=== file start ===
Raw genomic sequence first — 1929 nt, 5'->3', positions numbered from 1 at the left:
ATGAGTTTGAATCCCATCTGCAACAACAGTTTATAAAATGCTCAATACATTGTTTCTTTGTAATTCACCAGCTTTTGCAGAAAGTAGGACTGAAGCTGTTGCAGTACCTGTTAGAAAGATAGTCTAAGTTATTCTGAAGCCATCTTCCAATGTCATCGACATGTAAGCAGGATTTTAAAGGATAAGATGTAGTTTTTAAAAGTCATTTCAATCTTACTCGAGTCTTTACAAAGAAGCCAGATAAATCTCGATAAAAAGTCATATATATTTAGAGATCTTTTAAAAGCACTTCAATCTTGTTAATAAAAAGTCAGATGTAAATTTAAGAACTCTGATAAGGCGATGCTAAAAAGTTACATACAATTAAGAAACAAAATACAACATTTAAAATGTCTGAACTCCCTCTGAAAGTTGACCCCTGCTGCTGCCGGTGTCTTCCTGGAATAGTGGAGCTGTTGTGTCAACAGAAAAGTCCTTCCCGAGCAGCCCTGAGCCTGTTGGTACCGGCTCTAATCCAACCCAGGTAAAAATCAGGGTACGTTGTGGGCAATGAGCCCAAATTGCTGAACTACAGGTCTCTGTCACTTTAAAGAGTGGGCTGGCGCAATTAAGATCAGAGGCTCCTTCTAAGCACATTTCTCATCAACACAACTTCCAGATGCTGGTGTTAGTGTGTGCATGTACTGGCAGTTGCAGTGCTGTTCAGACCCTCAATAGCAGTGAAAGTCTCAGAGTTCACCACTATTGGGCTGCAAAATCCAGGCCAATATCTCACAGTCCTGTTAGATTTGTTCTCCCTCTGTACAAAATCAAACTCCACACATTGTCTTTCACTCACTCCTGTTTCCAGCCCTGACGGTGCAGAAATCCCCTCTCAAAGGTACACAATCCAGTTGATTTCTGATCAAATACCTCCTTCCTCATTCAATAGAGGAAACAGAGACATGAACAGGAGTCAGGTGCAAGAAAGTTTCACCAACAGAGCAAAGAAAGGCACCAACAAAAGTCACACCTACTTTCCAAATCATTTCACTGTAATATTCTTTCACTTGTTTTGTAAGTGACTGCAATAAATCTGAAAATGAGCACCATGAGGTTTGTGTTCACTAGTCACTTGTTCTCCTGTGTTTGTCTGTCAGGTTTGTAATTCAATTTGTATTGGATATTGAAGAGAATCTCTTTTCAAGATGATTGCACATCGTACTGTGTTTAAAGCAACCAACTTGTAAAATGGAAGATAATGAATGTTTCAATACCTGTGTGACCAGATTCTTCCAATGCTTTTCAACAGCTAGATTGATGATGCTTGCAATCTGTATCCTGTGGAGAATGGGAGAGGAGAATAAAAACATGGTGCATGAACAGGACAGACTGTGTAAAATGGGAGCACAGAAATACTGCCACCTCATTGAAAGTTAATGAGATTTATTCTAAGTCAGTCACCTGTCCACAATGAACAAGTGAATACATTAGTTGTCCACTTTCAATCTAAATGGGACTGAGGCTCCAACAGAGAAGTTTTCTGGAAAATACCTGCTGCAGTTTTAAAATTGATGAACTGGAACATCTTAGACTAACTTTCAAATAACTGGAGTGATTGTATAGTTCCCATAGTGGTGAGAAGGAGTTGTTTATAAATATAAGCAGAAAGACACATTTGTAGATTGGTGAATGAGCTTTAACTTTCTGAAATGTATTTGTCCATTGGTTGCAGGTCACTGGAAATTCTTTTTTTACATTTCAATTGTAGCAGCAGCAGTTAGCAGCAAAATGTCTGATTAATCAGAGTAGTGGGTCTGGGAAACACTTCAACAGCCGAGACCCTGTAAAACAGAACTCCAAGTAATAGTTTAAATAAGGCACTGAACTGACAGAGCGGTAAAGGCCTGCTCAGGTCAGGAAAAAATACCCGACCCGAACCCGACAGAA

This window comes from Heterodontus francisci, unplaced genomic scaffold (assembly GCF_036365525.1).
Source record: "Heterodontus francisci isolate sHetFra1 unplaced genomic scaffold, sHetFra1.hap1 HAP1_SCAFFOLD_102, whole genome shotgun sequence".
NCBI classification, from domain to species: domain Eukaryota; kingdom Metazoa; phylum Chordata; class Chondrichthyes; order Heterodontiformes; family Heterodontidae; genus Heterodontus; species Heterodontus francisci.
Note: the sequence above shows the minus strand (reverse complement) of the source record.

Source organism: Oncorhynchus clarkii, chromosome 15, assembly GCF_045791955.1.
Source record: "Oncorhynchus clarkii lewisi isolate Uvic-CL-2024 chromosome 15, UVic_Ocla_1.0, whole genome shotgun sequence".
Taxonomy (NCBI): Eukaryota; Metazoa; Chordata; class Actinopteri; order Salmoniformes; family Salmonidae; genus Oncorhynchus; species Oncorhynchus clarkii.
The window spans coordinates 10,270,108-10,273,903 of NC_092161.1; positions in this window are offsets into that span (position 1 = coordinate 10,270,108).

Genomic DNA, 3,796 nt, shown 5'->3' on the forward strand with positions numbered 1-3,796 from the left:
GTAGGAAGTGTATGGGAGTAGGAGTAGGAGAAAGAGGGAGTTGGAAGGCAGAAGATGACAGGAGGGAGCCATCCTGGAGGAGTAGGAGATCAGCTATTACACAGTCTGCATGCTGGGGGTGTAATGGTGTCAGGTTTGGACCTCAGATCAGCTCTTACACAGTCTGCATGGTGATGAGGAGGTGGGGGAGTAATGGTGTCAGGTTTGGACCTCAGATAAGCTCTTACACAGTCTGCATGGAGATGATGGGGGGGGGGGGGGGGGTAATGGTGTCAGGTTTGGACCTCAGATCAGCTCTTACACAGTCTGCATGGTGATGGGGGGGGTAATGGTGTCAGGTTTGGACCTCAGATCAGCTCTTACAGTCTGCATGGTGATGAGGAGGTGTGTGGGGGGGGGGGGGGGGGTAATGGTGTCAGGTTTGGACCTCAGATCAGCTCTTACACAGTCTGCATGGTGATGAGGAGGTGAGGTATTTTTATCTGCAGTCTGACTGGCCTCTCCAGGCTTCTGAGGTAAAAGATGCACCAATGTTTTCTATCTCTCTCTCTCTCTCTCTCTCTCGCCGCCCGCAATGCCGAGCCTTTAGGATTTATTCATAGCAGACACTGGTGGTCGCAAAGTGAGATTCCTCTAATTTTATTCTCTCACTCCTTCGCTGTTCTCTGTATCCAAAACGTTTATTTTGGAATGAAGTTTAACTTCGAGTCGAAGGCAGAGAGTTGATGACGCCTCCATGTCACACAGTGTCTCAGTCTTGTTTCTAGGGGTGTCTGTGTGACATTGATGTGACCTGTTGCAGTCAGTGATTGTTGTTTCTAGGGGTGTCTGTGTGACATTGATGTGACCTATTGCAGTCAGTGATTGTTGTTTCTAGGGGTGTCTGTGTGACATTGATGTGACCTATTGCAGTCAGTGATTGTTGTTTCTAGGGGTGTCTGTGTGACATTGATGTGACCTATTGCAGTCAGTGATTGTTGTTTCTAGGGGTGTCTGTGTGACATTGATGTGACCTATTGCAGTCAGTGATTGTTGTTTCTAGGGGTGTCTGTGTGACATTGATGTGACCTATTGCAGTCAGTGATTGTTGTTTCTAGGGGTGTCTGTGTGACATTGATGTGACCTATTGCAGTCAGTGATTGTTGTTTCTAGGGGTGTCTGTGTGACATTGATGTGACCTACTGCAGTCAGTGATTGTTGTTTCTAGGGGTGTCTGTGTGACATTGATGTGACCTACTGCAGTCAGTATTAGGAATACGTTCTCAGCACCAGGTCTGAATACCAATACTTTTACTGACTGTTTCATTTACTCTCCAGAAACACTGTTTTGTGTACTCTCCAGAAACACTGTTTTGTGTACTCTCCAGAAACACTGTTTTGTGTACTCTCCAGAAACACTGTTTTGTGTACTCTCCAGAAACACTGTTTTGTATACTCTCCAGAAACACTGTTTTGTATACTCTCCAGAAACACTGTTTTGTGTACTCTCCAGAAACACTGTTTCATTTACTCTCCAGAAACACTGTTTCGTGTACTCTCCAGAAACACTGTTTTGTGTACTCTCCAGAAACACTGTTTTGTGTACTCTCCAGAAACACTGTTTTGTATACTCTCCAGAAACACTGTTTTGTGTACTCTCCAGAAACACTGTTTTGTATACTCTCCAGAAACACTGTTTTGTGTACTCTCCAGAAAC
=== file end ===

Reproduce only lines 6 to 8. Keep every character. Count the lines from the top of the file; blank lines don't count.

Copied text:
Note: the sequence above shows the minus strand (reverse complement) of the source record.

Source organism: Oncorhynchus clarkii, chromosome 15, assembly GCF_045791955.1.
Source record: "Oncorhynchus clarkii lewisi isolate Uvic-CL-2024 chromosome 15, UVic_Ocla_1.0, whole genome shotgun sequence".